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Rural Caregiver

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Rural Caregiving
By Liza Berger, Staff Writer

(Page 6 of 7)

Indeed, social, behavioral, and attitudinal norms in rural communities may prevent people who need care from receiving it. Many caregivers in remote areas feel they should be self-reliant. There is a sense of individual responsibility involved in caring for a sick loved one—even if it may prove to be too overwhelming.

This reluctance to seek help as well as a lack of community resources, outlets and support in rural communities may compound the problem of isolation—a universal issue for caregivers.

“Some stories about rural caregivers are very sad in terms of a caregiver, usually the spouse of the person with   Alzheimer’s, who’s alone and feels that he or she can’t leave the person at all and that there are no options,” Maslow noted.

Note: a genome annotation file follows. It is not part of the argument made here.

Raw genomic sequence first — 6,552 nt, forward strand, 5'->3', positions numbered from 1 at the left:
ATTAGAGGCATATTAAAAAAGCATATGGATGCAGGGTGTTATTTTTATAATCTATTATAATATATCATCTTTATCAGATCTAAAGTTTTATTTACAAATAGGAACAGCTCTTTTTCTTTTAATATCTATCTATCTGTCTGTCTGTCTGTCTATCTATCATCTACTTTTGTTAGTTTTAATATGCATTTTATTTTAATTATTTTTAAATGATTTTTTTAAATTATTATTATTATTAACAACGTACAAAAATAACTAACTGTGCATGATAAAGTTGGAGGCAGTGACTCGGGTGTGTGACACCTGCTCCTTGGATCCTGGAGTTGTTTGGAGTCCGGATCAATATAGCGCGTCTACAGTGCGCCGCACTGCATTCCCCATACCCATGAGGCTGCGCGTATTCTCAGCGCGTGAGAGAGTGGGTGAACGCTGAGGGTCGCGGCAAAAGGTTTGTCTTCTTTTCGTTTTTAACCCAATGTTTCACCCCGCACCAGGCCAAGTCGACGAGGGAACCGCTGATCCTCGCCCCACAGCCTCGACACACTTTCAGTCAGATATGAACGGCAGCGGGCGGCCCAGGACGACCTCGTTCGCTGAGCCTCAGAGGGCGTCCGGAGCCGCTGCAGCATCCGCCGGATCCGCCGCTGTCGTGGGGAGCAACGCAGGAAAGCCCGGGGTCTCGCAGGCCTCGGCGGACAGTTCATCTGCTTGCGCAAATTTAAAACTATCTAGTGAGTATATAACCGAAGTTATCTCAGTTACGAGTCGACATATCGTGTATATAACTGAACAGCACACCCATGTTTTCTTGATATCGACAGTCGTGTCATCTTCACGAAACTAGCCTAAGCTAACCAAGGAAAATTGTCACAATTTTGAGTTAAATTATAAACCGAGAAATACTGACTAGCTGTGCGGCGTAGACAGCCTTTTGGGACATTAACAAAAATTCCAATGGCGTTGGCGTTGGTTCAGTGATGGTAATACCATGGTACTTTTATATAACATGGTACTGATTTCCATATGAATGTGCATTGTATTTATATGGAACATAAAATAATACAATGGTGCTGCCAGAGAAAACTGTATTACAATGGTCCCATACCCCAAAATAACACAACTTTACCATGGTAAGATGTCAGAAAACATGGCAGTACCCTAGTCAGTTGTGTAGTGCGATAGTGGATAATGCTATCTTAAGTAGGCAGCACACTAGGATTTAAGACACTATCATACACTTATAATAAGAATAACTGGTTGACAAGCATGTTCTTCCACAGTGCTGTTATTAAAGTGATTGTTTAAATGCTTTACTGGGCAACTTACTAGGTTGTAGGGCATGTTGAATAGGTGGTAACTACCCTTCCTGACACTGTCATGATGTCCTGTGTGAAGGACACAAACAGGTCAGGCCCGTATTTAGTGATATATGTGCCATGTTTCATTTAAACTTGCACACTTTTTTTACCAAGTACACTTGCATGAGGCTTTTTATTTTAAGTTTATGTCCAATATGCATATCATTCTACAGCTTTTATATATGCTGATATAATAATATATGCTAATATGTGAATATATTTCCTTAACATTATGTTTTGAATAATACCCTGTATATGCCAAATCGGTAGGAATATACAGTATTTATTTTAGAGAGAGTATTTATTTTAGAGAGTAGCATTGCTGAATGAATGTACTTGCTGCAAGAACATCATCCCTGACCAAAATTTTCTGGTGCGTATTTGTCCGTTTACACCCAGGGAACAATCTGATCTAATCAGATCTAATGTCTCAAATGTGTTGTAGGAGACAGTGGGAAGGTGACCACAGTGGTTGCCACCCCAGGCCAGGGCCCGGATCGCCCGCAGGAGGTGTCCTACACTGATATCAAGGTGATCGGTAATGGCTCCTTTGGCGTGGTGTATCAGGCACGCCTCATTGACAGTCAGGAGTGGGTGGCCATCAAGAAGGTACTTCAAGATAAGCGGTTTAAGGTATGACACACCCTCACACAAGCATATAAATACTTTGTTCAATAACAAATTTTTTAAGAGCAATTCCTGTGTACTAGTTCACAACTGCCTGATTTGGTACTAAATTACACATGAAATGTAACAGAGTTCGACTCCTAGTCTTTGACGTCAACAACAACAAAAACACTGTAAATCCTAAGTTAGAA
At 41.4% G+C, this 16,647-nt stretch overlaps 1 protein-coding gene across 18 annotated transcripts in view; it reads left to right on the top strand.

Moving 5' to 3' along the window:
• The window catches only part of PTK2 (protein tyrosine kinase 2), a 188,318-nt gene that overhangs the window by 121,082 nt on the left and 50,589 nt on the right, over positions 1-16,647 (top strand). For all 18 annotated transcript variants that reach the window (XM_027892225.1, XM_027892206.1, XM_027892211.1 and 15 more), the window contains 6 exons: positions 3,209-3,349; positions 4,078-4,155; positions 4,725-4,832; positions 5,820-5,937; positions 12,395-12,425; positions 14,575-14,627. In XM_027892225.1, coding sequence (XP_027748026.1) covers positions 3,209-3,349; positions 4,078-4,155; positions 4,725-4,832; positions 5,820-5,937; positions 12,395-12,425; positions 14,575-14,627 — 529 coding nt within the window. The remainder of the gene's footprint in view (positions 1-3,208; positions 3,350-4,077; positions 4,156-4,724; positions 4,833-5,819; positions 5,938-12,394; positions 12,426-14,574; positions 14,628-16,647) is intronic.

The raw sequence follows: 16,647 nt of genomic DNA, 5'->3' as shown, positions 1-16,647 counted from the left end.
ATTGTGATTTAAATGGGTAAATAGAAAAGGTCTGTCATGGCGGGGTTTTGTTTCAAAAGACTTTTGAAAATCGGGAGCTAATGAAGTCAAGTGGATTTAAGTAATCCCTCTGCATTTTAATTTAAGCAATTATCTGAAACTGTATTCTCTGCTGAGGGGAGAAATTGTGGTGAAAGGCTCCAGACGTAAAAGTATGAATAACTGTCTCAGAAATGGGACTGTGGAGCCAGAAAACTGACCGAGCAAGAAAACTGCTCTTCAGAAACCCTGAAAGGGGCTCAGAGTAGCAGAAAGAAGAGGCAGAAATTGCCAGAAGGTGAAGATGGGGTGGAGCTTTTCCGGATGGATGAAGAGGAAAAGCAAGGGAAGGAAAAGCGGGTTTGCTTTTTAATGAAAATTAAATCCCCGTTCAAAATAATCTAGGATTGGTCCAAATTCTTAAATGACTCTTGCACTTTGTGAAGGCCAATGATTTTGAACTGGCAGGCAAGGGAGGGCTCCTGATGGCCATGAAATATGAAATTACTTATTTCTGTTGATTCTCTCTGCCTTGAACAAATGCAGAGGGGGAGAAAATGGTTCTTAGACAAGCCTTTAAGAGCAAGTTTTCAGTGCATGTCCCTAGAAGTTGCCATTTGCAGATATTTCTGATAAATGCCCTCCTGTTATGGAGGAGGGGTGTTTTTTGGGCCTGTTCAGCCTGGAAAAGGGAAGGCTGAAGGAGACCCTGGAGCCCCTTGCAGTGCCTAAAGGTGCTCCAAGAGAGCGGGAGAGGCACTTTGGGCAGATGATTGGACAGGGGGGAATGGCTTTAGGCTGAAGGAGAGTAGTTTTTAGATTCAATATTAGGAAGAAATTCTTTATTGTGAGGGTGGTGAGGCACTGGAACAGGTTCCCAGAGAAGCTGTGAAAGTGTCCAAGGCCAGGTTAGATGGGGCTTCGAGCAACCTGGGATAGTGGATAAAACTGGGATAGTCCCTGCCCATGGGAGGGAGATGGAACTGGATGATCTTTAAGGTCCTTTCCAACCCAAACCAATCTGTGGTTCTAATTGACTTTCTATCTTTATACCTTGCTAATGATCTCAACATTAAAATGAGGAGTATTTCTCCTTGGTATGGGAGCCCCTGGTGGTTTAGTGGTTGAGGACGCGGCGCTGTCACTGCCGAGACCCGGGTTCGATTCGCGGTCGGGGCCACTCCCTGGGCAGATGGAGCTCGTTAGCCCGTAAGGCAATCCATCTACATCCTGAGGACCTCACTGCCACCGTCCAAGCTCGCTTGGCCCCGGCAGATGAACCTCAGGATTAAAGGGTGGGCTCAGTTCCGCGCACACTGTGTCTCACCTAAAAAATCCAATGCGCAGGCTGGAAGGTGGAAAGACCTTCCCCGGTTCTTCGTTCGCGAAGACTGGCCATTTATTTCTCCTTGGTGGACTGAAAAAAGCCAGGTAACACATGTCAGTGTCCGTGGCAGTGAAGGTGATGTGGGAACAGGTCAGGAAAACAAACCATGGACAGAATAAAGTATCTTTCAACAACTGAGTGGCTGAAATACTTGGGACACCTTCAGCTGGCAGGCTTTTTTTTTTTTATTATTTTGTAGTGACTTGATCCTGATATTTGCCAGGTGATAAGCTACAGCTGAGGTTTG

It can be dangerous anywhere in the country to have a person with Alzheimer’s living at home. Wandering is a common symptom among those with the disease. But the presence of guns in many rural homes is especially worrisome in cases of people with Alzheimer’s who may be living there, according to Maslow.

Federal Assistance

As many challenges as there are in caring for a loved one with Alzheimer’s in a rural community, state and federal resources are available. The Alzheimer’s Association, in partnership with the Administration on Aging (AoA), has a helpline that provides round-the-clock information and referral sources. Such indirect services, rather than direct in-home services provided by paid direct care workers, are often the only support available to family caregivers.

Meanwhile, the AoA’s Alzheimer’s Disease Supportive Services Program helps caregivers around the country. It provides competitive awards to states to expand the availability of community-level supportive services for people with Alzheimer’s and related disorders and their caregivers. The Public Health Service Act created ADSSP in 1992.

There are several ADSSP programs that directly affect rural caregivers, explained Shannon Skowronski, a health policy analyst with the Alzheimer’s Disease Supportive Services Program National Resource Center.

 

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